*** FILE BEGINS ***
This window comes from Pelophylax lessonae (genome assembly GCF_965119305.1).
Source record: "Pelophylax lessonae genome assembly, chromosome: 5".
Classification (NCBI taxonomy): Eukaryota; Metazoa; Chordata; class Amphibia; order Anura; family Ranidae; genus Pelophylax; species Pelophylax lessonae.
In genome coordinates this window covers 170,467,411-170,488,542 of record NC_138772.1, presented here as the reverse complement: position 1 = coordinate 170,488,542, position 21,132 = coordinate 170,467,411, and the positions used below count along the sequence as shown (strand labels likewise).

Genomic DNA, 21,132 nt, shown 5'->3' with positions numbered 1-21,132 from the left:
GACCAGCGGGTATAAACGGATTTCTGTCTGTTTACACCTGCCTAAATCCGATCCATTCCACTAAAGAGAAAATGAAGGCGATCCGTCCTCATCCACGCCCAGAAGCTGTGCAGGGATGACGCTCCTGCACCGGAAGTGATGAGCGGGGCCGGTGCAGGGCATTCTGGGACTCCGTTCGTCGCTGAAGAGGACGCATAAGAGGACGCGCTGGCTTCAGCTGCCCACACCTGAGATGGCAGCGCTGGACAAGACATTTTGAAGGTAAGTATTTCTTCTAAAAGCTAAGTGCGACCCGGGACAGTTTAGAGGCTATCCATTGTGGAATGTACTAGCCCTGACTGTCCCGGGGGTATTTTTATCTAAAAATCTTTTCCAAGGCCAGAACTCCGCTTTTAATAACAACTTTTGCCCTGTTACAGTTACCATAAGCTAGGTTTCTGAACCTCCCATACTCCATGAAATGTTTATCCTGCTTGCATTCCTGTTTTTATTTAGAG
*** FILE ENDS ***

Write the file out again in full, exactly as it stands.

This window comes from Pelophylax lessonae (genome assembly GCF_965119305.1).
Source record: "Pelophylax lessonae genome assembly, chromosome: 5".
Classification (NCBI taxonomy): Eukaryota; Metazoa; Chordata; class Amphibia; order Anura; family Ranidae; genus Pelophylax; species Pelophylax lessonae.
In genome coordinates this window covers 170,467,411-170,488,542 of record NC_138772.1, presented here as the reverse complement: position 1 = coordinate 170,488,542, position 21,132 = coordinate 170,467,411, and the positions used below count along the sequence as shown (strand labels likewise).

Genomic DNA, 21,132 nt, shown 5'->3' with positions numbered 1-21,132 from the left:
GACCAGCGGGTATAAACGGATTTCTGTCTGTTTACACCTGCCTAAATCCGATCCATTCCACTAAAGAGAAAATGAAGGCGATCCGTCCTCATCCACGCCCAGAAGCTGTGCAGGGATGACGCTCCTGCACCGGAAGTGATGAGCGGGGCCGGTGCAGGGCATTCTGGGACTCCGTTCGTCGCTGAAGAGGACGCATAAGAGGACGCGCTGGCTTCAGCTGCCCACACCTGAGATGGCAGCGCTGGACAAGACATTTTGAAGGTAAGTATTTCTTCTAAAAGCTAAGTGCGACCCGGGACAGTTTAGAGGCTATCCATTGTGGAATGTACTAGCCCTGACTGTCCCGGGGGTATTTTTATCTAAAAATCTTTTCCAAGGCCAGAACTCCGCTTTTAATAACAACTTTTGCCCTGTTACAGTTACCATAAGCTAGGTTTCTGAACCTCCCATACTCCATGAAATGTTTATCCTGCTTGCATTCCTGTTTTTATTTAGAG